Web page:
In a society where children can use a smart device, sometimes even before they can walk, we need to ask ourselves if the fundamentals of early learning are being forgotten. While parking children with technology can be convenient and sometimes necessary, exposure to books, reading and quality time are being traded in for this easy alternative. Reading is instrumental and with a decline in literacy rates across Australia, now more so than ever, we need to ask who should teach our kids to read?
Growing Up in Australia: The Longitudinal Study of Australian Children (LSAC) shows that one in ten children aged 10-11 do not enjoy reading and therefore are not regular readers. The children that do enjoy reading and read on a regular basis, are those who when aged 4-5 were exposed to reading in the family context, not only at school. While our education system must teach reading, parents must promote reading and solidify that vital foundation from the start.
During the week of July 29 – August 4 schools and local communities across Australia will be celebrating National Literacy and Numeracy Week. With Wednesday July 31 bookmarked as Read for Australia Day. At 2pm, across schools, libraries, community centres and homes, a mass simultaneous read of the book Herman and Rosie by Gus Gordon will take place.
Author and illustrator Gus Gordon believes that it is the “parent’s obligation to teach kids to read, no other way around it.” Father to a ten, eight and six-year-old reading is integral in Gus’ home. “It is a ritual every single night.” He encourages parents to be the role models for reading. “Read yourself and be seen reading.” Gus reinforces how important it is to “make time to read to your kids, everyone is busy, so you have to put time aside.” As a child, Gus was read to by his parents and knows that this fostered his own love of reading. “I still remember that as a child, my father reading to me, it stays with you in many different ways.” Gus stresses that the role of parents is to establish an early love of reading. “One day your kids will thank you for it, you can’t go wrong reading to your child.”
Ecstatic and exhausted grandmother, as well as author of Possum Magic, Mem Fox firmly warns that “if parents are not reading to their child regularly at home between the ages of 0-5, if possible daily, then they have a nerve to think that teachers can do it.” Mem discriminates that “phonics and letters can be part of the teaching of reading; they can’t be the beginning of the teaching of reading.” Mem insists that both sides must work together. Teachers should formally teach reading, while parents need to nourish a love for reading. “Far too often at schools we are looking at the mechanics of reading, rather than the joy that can be at the end of the rainbow of reading.” Mem laments that “parking children with technology just happens too often.” While, this is necessary at times, reading should be just as necessary. “Reading to a child is not only about getting them prepared for literacy; it is also about an entire psychological attachment, a glorious attachment between parent and child.”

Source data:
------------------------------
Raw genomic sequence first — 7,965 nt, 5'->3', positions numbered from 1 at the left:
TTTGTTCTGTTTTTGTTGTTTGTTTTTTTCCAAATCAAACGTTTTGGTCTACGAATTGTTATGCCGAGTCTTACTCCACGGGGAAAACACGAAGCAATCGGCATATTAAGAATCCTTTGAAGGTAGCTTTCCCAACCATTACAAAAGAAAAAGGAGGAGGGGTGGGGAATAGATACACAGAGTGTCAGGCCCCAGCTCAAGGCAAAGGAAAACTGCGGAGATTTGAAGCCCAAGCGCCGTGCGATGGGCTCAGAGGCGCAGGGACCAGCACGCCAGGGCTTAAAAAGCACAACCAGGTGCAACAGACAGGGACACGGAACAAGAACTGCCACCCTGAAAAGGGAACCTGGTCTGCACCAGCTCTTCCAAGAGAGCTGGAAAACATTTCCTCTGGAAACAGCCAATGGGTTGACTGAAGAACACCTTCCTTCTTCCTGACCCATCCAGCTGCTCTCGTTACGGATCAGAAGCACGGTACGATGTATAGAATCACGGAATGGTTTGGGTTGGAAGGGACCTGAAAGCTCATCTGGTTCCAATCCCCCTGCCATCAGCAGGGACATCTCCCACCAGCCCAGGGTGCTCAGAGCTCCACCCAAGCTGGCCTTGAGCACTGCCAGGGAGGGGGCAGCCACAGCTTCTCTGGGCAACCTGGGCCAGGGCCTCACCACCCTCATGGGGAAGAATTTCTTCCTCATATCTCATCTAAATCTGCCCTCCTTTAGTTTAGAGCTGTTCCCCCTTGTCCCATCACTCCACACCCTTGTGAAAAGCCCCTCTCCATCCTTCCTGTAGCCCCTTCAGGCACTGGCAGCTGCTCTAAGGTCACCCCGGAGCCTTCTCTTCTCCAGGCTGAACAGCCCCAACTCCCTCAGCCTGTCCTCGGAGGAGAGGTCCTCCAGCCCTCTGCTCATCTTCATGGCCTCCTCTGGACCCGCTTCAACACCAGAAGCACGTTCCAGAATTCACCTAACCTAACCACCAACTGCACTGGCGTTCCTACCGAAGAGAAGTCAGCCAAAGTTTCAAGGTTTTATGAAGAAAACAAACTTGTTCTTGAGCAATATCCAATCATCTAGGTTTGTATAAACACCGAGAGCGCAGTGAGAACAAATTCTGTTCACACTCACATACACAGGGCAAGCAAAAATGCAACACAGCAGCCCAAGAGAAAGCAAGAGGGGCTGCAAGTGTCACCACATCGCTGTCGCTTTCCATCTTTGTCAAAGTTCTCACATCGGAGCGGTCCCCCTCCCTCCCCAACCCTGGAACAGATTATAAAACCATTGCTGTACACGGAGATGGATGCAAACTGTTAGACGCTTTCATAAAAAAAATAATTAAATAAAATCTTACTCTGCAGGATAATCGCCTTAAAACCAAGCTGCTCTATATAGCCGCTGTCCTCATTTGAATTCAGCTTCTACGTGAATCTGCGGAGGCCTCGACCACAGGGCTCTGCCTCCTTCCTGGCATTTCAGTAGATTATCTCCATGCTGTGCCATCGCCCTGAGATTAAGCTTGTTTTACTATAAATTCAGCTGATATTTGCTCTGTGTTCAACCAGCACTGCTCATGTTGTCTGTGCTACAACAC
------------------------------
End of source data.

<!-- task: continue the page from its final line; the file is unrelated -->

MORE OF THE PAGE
For parents overwhelmed by the financial commitment of buying books, there is a solution: the local library. Manager of Libraries and Learning at Brimbank Council, Chris Kelly is proud of the preschool story time, baby time and toddler time sessions run across libraries. “We have run more than a 1000 story time sessions in the last twelve months.” At these sessions, parents and children listen to a story being read out aloud, participate in activities and then finish with borrowing books for home. For parents who feel discouraged to read because of their own literacy levels, Chris stresses that “it doesn’t matter what language you are speaking or what language the story is in, it is still about literature and it is still about engaging children, stimulating their curiosity and their love of learning.” That is what matters most.
While our education system will always be responsible for teaching the mechanics of reading, parents should embrace the role of bringing books alive in the eyes of their child. On July 31, my boys and I will be reading Herman and Rosie together. It will be one of a few books we will read that night, tucked up into bed, falling asleep to stories. Stories that are important, as important as the connection and time that we spend together through reading.
- Never make reading a chore.
- Read at least three stories a day, even if it is the same story each time.
- Read with animation and enthusiasm - choose stories that both you and your child love.
- Talk about the stories and the pictures - give your child the opportunity to follow their curiosity.
Mem Fox is the author of Reading Magic: Why Reading Aloud to Our Children Will Change Their Lives Forever